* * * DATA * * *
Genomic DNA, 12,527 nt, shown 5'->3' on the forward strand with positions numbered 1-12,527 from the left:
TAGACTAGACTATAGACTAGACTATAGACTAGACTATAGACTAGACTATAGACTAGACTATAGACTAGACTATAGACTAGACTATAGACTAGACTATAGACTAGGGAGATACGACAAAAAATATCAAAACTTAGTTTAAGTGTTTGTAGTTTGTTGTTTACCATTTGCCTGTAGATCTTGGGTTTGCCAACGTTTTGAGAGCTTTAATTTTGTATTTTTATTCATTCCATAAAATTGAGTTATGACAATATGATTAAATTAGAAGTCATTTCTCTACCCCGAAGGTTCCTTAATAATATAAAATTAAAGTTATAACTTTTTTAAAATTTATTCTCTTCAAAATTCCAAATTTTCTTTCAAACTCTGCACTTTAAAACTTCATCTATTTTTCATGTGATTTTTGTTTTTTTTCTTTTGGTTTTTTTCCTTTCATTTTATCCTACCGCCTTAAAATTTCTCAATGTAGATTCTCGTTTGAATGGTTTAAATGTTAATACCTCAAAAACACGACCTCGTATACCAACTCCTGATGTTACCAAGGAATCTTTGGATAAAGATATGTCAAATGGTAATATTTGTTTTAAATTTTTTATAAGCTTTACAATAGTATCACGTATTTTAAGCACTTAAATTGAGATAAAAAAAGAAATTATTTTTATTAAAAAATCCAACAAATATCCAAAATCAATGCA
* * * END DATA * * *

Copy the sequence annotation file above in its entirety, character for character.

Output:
Genomic DNA, 12,527 nt, shown 5'->3' on the forward strand with positions numbered 1-12,527 from the left:
TAGACTAGACTATAGACTAGACTATAGACTAGACTATAGACTAGACTATAGACTAGACTATAGACTAGACTATAGACTAGACTATAGACTAGACTATAGACTAGGGAGATACGACAAAAAATATCAAAACTTAGTTTAAGTGTTTGTAGTTTGTTGTTTACCATTTGCCTGTAGATCTTGGGTTTGCCAACGTTTTGAGAGCTTTAATTTTGTATTTTTATTCATTCCATAAAATTGAGTTATGACAATATGATTAAATTAGAAGTCATTTCTCTACCCCGAAGGTTCCTTAATAATATAAAATTAAAGTTATAACTTTTTTAAAATTTATTCTCTTCAAAATTCCAAATTTTCTTTCAAACTCTGCACTTTAAAACTTCATCTATTTTTCATGTGATTTTTGTTTTTTTTCTTTTGGTTTTTTTCCTTTCATTTTATCCTACCGCCTTAAAATTTCTCAATGTAGATTCTCGTTTGAATGGTTTAAATGTTAATACCTCAAAAACACGACCTCGTATACCAACTCCTGATGTTACCAAGGAATCTTTGGATAAAGATATGTCAAATGGTAATATTTGTTTTAAATTTTTTATAAGCTTTACAATAGTATCACGTATTTTAAGCACTTAAATTGAGATAAAAAAAGAAATTATTTTTATTAAAAAATCCAACAAATATCCAAAATCAATGCA